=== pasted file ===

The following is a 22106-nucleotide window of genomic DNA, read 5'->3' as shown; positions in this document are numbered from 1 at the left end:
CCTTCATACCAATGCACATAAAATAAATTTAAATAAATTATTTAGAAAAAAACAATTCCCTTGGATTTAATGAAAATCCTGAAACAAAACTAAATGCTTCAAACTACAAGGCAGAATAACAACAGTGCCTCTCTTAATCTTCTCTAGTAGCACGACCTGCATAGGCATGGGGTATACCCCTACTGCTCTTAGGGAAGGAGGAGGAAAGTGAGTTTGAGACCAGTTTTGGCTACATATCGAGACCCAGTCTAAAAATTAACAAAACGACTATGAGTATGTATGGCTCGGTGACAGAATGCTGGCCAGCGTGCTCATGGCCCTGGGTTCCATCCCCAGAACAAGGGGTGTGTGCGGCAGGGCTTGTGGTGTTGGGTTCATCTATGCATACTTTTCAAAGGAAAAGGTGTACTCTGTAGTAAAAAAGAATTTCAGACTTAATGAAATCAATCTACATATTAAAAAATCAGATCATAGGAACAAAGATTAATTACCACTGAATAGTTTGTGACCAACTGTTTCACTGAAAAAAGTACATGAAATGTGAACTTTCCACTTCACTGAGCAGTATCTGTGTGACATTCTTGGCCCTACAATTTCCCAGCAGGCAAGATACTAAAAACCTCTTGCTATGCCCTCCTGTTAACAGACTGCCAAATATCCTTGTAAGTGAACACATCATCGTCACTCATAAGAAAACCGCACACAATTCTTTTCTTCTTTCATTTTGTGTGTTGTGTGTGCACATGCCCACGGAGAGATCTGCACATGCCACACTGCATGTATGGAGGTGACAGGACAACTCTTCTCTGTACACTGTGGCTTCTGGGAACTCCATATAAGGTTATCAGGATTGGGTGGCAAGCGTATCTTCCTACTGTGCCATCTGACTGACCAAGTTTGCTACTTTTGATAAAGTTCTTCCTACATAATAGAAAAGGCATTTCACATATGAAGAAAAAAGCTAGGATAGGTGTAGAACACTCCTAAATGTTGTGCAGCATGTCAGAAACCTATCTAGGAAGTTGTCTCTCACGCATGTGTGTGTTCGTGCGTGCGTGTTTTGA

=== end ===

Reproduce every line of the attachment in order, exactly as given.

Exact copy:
The following is a 22106-nucleotide window of genomic DNA, read 5'->3' as shown; positions in this document are numbered from 1 at the left end:
CCTTCATACCAATGCACATAAAATAAATTTAAATAAATTATTTAGAAAAAAACAATTCCCTTGGATTTAATGAAAATCCTGAAACAAAACTAAATGCTTCAAACTACAAGGCAGAATAACAACAGTGCCTCTCTTAATCTTCTCTAGTAGCACGACCTGCATAGGCATGGGGTATACCCCTACTGCTCTTAGGGAAGGAGGAGGAAAGTGAGTTTGAGACCAGTTTTGGCTACATATCGAGACCCAGTCTAAAAATTAACAAAACGACTATGAGTATGTATGGCTCGGTGACAGAATGCTGGCCAGCGTGCTCATGGCCCTGGGTTCCATCCCCAGAACAAGGGGTGTGTGCGGCAGGGCTTGTGGTGTTGGGTTCATCTATGCATACTTTTCAAAGGAAAAGGTGTACTCTGTAGTAAAAAAGAATTTCAGACTTAATGAAATCAATCTACATATTAAAAAATCAGATCATAGGAACAAAGATTAATTACCACTGAATAGTTTGTGACCAACTGTTTCACTGAAAAAAGTACATGAAATGTGAACTTTCCACTTCACTGAGCAGTATCTGTGTGACATTCTTGGCCCTACAATTTCCCAGCAGGCAAGATACTAAAAACCTCTTGCTATGCCCTCCTGTTAACAGACTGCCAAATATCCTTGTAAGTGAACACATCATCGTCACTCATAAGAAAACCGCACACAATTCTTTTCTTCTTTCATTTTGTGTGTTGTGTGTGCACATGCCCACGGAGAGATCTGCACATGCCACACTGCATGTATGGAGGTGACAGGACAACTCTTCTCTGTACACTGTGGCTTCTGGGAACTCCATATAAGGTTATCAGGATTGGGTGGCAAGCGTATCTTCCTACTGTGCCATCTGACTGACCAAGTTTGCTACTTTTGATAAAGTTCTTCCTACATAATAGAAAAGGCATTTCACATATGAAGAAAAAAGCTAGGATAGGTGTAGAACACTCCTAAATGTTGTGCAGCATGTCAGAAACCTATCTAGGAAGTTGTCTCTCACGCATGTGTGTGTTCGTGCGTGCGTGTTTTGA